11/5/07 #4 - How can family help loved ones during a Migraine?

Ask the Clinician Health Pro
  • Full Question:
    My wife has Hemiplegic Migraines and has recently been unable to break this 2 week cycle. 2 ER visits, 2 MRI's, and an angiogram; It has been very hard to watch her go through this. Not only does she mimic stroke like symptoms, but, shakes on one side of her body. Has a "Lock Jaw" symptom and loss of speech and vision; plus the normal numbness.

    My question is: How can family help support our loved ones while they are experiencing these symptoms? Is there any comfort that we can provide?

    Thank You, Sean.




    Dear Sean;


    Good for you for asking this question! There are many things you can do to support your wife. Here are some basics:

    Add This Infographic to Your Website or Blog With This Code:
    • Learn about Migraines with her so you can both work better with her doctor.
    • Go to her doctor's appointments with her when possible. It's usually best for two people to her what the doctor says -- better chance of everything being remembered.
    • There may be times when your wife needs to push to get questions answered or advocate for herself in other ways. Advocating for ourselves can be very difficult. So, it's helpful for our significant others to be aware of this, and if it seems that we're not getting the answers we need or not getting our point across to our doctors, speak up and help us advocate for ourselves.
    • Help her remember to keep her Migraine prescriptions filled so she always had the medications she needs.

    What you can do to assist your wife with physical comfort really isn't something anyone can answer very well because it depends on what makes her comfortable. What makes me comfortable may well not be what she needs. Still, here are some suggestions:

    • When she's having a Migraine, darken the room for her, try to keep it quiet. Turn off the ringer on the telephone.
    • Get her an ice bag or warm compress if it would help.
    • Help her be sure to get plenty of fluids so she doesn't dehydrate.
    • Stay with her if she doesn't want to be alone, or leave her alone if that's what she wants, but look in on her periodically. Sometimes, it's nice to have someone you love in the room with you, even if you don't feel like talking to them.

    Sit down some time and ask her what you can do to help when she's not feeling well. Make notes that you can refer to later.


    Most of all, just remind her that you love her and reassure her that you don't love her any less because of this disease. It does help us to hear that.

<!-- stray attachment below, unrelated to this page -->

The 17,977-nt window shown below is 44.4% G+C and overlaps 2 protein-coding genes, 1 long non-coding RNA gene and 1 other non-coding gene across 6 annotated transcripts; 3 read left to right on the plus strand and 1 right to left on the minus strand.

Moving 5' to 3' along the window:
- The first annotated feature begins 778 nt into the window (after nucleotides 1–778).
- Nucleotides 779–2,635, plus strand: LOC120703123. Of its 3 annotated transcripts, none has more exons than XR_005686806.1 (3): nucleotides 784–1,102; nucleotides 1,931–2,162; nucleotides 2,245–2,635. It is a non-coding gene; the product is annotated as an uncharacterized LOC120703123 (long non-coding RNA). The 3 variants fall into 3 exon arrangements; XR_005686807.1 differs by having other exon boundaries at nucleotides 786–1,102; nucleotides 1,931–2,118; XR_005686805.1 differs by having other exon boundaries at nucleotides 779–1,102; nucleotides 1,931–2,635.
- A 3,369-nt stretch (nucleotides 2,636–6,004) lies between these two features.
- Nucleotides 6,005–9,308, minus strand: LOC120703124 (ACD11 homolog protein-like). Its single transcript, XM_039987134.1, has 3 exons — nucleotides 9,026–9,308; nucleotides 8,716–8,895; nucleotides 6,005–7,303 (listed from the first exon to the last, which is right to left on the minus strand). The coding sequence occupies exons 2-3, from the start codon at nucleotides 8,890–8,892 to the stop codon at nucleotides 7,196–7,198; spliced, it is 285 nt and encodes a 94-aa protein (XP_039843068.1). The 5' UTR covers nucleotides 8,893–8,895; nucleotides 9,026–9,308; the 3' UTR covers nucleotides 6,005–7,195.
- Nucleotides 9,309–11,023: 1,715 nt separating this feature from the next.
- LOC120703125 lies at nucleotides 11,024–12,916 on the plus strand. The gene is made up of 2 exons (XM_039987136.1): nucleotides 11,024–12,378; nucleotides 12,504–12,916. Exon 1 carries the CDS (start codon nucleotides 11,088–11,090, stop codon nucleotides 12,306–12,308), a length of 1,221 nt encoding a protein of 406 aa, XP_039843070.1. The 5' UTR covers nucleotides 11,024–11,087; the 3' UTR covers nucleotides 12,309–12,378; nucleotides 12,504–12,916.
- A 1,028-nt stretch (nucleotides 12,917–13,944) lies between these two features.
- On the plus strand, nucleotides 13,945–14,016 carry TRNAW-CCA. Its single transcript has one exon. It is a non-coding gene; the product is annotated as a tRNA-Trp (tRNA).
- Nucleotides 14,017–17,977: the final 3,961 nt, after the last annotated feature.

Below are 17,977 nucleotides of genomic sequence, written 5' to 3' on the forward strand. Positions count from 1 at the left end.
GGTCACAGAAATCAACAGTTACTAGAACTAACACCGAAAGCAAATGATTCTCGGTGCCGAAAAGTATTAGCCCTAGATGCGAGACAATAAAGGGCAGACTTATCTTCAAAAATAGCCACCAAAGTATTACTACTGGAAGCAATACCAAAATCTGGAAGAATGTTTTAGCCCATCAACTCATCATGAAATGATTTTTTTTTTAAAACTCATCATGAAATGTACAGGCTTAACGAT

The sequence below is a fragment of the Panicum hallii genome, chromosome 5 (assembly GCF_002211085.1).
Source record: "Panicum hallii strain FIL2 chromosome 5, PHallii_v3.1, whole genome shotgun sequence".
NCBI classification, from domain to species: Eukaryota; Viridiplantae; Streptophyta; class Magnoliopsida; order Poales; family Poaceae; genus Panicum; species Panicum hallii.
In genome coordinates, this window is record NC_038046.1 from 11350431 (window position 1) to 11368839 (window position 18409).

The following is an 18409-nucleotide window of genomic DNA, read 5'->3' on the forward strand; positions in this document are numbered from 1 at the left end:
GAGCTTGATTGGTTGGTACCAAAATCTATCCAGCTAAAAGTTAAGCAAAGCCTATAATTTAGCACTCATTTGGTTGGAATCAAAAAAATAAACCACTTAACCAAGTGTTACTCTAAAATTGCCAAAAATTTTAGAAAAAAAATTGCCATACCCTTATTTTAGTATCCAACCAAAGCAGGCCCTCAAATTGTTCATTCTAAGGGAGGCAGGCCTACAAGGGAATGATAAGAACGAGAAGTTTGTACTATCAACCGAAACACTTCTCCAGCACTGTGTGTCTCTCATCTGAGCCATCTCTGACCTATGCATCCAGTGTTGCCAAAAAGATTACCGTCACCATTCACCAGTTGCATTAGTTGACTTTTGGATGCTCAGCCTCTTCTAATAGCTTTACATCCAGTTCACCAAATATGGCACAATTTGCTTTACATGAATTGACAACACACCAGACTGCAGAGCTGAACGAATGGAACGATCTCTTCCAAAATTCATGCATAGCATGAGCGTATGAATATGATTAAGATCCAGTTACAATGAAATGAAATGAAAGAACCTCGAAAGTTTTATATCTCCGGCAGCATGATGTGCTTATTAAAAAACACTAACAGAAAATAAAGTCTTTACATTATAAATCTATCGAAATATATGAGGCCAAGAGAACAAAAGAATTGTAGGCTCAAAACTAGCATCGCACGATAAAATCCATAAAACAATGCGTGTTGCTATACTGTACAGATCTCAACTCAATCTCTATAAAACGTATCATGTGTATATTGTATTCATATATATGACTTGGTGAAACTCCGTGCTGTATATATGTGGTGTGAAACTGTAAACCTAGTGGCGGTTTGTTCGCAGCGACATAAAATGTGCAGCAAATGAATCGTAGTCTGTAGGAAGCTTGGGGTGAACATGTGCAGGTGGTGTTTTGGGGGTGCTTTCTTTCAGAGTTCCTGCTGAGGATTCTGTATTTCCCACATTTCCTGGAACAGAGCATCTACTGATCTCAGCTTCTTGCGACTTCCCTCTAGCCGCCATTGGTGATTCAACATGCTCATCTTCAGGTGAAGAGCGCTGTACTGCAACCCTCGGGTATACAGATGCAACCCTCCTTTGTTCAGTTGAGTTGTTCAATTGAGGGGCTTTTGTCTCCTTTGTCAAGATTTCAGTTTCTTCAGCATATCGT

Good luck,
    John Claude Krusz and Teri Robert


    If you need to find a headache and Migraine specialist, please see our listing of patient recommended specialists.


    Another good source of information and support is our forum. To post to the forum, you'll need to register, even if you're already registered on the main section of our site. You can use the same email address and password for both registrations.



    About Ask the Clinician:

    Dr. Krusz is a recognized expert in the fields of headache and Migraine treatment and pain treatment. Each week, he and Lead Expert Teri Robert, team up to answer your questions about headaches and Migraines. You can read more about Dr. Krusz or more about Teri Robert.


    Add This Infographic to Your Website or Blog With This Code:

    If you have a question, please click HERE. Accepted questions will be answered by publishing the answers here. Due to the number of questions submitted, no questions will be answered privately, and questions will be accepted only when submitted via THIS FORM. Please do not submit questions via email, private message, or SharePost comments. Thank you.


    Please note: We cannot handle emergencies or diagnose via the Internet. Please do not ask us to diagnose; see your physician for diagnosis.


    We hope you find this general medical and health information useful, but this Q & A is meant to support not replace the professional medical advice you receive from your doctor. For all personal medical and health matters, including decisions about diagnoses, medications and other treatment options, you should always consult your doctor. See full Disclaimer.


    © Teri Robert and J.C. Krusz, 2007.

Published On: November 06, 2007